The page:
A friend of mine has two boys who go to school in Silicon Valley. The understood dress code is skateboard chic, and my friend does not require her sons to wear collared shirts or chino shorts when they go to school. From a parenting perspective, she is probably making the right choice since making them dress differently from all the other children would not help them make friends. However, every year when they travel to Palm Beach to visit her mother, she buys them a whole new wardrobe of collared shirts, khakis, navy blue blazers, and loafers. She told me that she wants her children to know that there are places where the expectation of dress is different, and I applaud her for it. My sister-in-law has always declared her intention of never letting her son wear anything but a collared shirt.  In her words, "t-shirts are for soccer and sleeping at our house- plain and simple.  Additionally, I think when kids are dressed up, even a bit, they tend to behave better and show respect to their surroundings and adults."  I had never really thought of the connection between being dressed properly and behaving properly, but it is obvious, once you think about it.

Partly, it is just my sense that in past generations, and I realize I must be careful to not overly romanticize the past, that society banded together to insist on certain dress requirements, and the children, as part of that society, for the most part (with some balking) conformed to those requirements. In the novel Past Imperfect, by Julian Fellowes (creator of Downton Abbey), the unnamed narrator muses on the contrast between society before 1968, and the society of today, and one of the primary distinctions he finds is in how the young of today look vastly different ("aliens from a foreign place") from their parents. Like me, he is bewildered by how unalike they look and act, both in attire and in the way they talk. "Why don't parents mind this? Or don't they notice? Isn't the desire to bring up your young with the habits and customs of your own tribe one of the most fundamental imperatives in the animal kingdom?" Of course fashion changes, and everyone is dressing more casually today, but it is the disconnect between the appearance of the children and the appearance of the parents that I find puzzling. In these cases, the apple does in fact fall far from the tree, and not for the better. For me, it is indicative of a broader problem of the failure of parents to teach their children how to be adults, but, that is a thought that must be deferred to another day. Let it simply lie with my exhortation to parents, "Teach your children how to dress!"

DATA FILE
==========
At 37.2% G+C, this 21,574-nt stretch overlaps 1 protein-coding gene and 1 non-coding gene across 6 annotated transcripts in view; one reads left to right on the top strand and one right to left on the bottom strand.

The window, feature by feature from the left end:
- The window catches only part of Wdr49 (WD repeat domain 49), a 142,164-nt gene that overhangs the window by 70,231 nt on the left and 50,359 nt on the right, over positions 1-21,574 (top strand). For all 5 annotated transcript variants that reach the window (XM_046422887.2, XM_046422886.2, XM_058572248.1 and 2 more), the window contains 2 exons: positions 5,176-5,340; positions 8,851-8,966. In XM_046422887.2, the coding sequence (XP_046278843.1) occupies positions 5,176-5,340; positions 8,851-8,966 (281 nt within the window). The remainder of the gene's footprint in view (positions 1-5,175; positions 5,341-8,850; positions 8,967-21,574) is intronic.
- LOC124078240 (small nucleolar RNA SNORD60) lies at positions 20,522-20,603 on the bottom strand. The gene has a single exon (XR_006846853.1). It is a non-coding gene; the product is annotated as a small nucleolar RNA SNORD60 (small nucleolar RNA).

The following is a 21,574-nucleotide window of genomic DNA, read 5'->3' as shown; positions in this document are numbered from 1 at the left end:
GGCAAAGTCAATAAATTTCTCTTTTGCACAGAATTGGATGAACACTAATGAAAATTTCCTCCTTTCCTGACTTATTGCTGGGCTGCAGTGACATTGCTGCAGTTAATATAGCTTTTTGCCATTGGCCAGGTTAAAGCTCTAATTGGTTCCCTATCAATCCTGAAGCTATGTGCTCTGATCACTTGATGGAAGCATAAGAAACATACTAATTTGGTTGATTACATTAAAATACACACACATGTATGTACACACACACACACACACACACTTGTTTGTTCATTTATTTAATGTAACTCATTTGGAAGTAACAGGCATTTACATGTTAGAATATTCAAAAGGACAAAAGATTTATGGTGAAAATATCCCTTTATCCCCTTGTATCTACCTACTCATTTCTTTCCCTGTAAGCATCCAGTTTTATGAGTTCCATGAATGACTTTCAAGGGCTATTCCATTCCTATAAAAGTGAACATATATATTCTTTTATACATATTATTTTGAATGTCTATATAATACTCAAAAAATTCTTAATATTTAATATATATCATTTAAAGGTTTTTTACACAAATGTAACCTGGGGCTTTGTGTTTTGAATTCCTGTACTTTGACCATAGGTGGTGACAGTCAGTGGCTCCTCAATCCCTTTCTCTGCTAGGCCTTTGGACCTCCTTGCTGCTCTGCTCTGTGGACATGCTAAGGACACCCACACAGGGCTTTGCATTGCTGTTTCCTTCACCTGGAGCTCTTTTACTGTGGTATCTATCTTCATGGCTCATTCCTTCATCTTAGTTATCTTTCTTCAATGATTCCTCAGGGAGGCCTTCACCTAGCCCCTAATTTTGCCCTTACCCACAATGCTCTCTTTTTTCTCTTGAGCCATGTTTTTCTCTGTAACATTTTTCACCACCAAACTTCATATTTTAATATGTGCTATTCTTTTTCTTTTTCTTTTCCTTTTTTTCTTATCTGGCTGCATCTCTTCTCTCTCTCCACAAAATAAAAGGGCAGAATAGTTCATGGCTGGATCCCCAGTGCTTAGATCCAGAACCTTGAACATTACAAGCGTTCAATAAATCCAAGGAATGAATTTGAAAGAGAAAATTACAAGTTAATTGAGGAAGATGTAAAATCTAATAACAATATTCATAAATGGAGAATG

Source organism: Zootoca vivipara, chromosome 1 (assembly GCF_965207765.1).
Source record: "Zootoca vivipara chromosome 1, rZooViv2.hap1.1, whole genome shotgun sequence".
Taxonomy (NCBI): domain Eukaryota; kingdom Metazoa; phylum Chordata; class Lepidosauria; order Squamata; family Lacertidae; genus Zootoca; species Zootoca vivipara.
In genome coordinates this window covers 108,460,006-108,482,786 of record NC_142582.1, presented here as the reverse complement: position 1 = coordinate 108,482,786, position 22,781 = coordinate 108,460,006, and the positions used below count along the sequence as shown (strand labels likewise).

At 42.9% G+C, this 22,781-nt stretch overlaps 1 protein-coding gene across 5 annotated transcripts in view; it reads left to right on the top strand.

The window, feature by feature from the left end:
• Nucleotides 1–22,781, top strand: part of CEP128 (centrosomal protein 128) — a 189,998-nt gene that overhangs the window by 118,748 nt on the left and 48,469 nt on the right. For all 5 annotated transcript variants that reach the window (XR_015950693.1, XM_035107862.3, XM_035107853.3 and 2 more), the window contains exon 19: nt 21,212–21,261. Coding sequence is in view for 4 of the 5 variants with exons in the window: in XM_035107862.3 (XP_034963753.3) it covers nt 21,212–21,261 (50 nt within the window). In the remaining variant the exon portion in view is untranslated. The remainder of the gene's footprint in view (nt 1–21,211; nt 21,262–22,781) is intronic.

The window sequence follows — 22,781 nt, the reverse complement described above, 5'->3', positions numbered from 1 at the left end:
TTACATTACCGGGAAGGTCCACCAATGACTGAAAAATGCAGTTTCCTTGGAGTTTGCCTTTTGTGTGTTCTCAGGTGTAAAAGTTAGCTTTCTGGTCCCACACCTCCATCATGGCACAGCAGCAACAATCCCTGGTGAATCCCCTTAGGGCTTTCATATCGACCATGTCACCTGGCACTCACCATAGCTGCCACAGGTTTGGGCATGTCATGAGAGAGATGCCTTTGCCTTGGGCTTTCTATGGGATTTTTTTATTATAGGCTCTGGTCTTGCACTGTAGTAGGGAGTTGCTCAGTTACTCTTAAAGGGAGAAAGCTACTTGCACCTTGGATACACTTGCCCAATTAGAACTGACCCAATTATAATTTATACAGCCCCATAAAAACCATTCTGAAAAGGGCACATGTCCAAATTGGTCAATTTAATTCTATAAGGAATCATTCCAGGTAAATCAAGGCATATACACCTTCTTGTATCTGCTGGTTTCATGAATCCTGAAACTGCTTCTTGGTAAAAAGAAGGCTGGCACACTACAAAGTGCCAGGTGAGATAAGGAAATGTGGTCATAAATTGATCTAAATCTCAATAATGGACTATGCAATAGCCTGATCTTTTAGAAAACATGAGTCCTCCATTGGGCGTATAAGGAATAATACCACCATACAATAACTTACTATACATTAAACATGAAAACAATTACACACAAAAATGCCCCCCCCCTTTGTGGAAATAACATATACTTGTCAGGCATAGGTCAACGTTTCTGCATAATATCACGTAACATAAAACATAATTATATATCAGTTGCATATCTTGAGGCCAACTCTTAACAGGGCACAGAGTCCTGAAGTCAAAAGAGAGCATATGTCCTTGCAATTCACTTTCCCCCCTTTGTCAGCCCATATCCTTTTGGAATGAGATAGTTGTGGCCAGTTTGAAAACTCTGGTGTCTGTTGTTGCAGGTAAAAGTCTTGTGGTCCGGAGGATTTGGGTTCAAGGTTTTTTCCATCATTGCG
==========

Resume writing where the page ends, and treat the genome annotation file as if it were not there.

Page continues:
About the Author

Caroline Pillsbury Oliver is married to Drew Oliver, and is the mother of four children.  Caroline and her family live in Greenwich, Connecticut.  When not driving her children around, supervising homework, tracking down lost articles of clothing, grocery shopping and making dinner, Caroline works part time as a trusts and estates attorney.

Caroline is a graduate of the Hotchkiss School in Lakeville, Connecticut, Brown University and Columbia Law School.  Caroline grew up living abroad as the daughter of an American Foreign Service Officer, and was born in Lubumbashi, Democratic Republic of the Congo.




0 Erika 10-11-2013 17:55
Well said!
0 Marc Fleuette 11-21-2013 14:21
Well said and well needed. The clothes don't have to be expensive, but they do have to be clean and neat. From my experience, a basic uniform would greatly simplify school dress and lower costs. It would also send the message that school is a special place and needs to be respected.

Your message needs to be shared with a much wider audience -- I think there are natural allies in the home-schooling movement, the 'tea-party' groups, and every other faction that is trying, in the face of incredible pressure, to uphold standards and to ready their children to become productive adults instead of lifelong teens.